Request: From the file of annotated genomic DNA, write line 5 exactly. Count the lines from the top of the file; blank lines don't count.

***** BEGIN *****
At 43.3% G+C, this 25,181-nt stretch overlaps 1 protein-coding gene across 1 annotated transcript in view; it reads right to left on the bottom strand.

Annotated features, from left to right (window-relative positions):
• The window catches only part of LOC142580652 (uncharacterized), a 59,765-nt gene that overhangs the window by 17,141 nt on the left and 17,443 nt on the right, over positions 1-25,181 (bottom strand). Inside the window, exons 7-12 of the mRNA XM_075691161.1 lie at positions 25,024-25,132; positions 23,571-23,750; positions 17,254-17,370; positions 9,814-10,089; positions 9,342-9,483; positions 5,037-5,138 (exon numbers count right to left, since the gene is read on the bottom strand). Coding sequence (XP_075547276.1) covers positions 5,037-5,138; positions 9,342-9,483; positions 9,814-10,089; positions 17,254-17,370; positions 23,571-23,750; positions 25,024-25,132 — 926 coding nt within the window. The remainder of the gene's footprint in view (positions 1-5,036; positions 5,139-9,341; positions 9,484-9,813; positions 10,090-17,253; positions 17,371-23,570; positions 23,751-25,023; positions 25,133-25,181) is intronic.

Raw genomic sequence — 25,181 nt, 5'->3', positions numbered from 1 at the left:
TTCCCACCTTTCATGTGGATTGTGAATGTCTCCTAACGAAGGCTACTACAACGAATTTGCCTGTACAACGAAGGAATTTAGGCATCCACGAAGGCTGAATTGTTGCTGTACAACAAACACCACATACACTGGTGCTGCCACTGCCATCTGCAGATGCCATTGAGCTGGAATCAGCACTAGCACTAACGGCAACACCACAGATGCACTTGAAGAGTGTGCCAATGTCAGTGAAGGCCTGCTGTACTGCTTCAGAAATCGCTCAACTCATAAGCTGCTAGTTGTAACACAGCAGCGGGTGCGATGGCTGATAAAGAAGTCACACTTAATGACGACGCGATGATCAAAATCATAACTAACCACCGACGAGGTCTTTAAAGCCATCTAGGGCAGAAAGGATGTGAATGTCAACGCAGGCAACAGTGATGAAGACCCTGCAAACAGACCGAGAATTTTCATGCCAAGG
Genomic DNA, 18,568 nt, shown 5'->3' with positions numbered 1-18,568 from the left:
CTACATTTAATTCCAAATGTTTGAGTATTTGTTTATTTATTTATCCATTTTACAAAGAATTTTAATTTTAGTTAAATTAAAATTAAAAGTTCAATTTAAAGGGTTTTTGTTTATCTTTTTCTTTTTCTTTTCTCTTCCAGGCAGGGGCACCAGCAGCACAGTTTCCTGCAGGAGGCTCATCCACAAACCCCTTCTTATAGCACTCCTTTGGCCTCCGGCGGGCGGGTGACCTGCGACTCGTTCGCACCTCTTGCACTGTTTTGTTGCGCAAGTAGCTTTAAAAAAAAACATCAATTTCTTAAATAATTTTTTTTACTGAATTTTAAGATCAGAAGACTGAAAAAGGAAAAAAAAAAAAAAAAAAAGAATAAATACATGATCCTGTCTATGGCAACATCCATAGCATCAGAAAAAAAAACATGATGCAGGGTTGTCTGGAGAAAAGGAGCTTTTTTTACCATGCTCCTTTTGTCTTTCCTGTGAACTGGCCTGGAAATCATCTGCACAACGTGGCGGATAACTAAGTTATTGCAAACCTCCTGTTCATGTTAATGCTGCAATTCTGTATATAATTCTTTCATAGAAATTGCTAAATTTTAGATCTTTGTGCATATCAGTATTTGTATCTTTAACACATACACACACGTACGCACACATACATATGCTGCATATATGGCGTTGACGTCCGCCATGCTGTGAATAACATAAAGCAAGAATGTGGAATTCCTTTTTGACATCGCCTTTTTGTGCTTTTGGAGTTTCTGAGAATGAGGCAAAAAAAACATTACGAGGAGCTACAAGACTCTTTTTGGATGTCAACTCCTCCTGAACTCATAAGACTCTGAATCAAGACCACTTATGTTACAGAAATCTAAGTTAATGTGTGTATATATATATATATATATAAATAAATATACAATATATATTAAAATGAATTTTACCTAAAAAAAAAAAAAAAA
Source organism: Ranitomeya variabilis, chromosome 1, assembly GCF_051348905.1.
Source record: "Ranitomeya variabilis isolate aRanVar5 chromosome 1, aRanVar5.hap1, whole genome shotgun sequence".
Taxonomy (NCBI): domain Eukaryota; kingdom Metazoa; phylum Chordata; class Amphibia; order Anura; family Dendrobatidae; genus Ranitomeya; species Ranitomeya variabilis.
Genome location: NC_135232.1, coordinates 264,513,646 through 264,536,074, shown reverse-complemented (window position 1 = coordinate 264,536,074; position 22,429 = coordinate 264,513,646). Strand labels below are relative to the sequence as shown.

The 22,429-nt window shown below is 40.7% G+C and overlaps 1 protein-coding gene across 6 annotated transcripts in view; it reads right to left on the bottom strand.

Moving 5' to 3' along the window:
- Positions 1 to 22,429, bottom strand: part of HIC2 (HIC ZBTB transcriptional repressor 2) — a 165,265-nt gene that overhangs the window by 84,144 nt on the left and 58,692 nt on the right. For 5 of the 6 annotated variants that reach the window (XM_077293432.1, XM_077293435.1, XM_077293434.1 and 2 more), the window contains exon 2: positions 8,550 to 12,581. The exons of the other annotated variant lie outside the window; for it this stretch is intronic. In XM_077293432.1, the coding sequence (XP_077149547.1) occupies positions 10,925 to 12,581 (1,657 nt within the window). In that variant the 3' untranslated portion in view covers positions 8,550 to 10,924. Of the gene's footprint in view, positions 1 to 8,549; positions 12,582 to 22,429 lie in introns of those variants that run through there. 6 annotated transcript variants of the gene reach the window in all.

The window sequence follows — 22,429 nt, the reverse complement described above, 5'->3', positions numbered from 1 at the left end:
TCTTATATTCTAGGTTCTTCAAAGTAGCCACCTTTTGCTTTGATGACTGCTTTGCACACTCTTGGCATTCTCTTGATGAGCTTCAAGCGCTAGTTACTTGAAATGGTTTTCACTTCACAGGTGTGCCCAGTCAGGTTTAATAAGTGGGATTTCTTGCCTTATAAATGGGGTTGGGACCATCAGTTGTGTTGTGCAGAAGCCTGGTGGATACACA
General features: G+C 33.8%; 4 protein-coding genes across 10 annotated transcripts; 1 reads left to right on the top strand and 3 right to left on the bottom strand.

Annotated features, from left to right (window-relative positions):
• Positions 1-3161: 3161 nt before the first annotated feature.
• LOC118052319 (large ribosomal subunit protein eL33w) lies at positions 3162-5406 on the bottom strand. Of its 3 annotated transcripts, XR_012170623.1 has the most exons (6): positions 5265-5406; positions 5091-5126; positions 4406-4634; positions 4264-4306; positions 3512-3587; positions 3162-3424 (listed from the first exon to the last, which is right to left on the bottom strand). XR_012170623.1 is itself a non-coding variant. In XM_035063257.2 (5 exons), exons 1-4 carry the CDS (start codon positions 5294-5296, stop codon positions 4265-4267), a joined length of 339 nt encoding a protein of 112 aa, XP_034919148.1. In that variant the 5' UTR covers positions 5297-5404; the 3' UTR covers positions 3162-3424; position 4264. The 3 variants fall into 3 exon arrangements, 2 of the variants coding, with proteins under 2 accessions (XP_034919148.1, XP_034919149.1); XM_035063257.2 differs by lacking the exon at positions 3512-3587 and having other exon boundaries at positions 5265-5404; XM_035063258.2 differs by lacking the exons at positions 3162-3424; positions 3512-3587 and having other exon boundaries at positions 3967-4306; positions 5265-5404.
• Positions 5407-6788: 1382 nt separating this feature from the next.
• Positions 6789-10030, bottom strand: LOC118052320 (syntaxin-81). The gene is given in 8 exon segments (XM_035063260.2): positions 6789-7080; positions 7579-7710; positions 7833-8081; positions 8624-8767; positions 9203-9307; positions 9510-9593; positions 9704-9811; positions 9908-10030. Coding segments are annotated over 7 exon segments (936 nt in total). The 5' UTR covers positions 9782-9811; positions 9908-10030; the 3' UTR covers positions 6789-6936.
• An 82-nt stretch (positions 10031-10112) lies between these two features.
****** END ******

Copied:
TTCCCACCTTTCATGTGGATTGTGAATGTCTCCTAACGAAGGCTACTACAACGAATTTGCCTGTACAACGAAGGAATTTAGGCATCCACGAAGGCTGAATTGTTGCTGTACAACAAACACCACATACACTGGTGCTGCCACTGCCATCTGCAGATGCCATTGAGCTGGAATCAGCACTAGCACTAACGGCAACACCACAGATGCACTTGAAGAGTGTGCCAATGTCAGTGAAGGCCTGCTGTACTGCTTCAGAAATCGCTCAACTCATAAGCTGCTAGTTGTAACACAGCAGCGGGTGCGATGGCTGATAAAGAAGTCACACTTAATGACGACGCGATGATCAAAATCATAACTAACCACCGACGAGGTCTTTAAAGCCATCTAGGGCAGAAAGGATGTGAATGTCAACGCAGGCAACAGTGATGAAGACCCTGCAAACAGACCGAGAATTTTCATGCCAAGG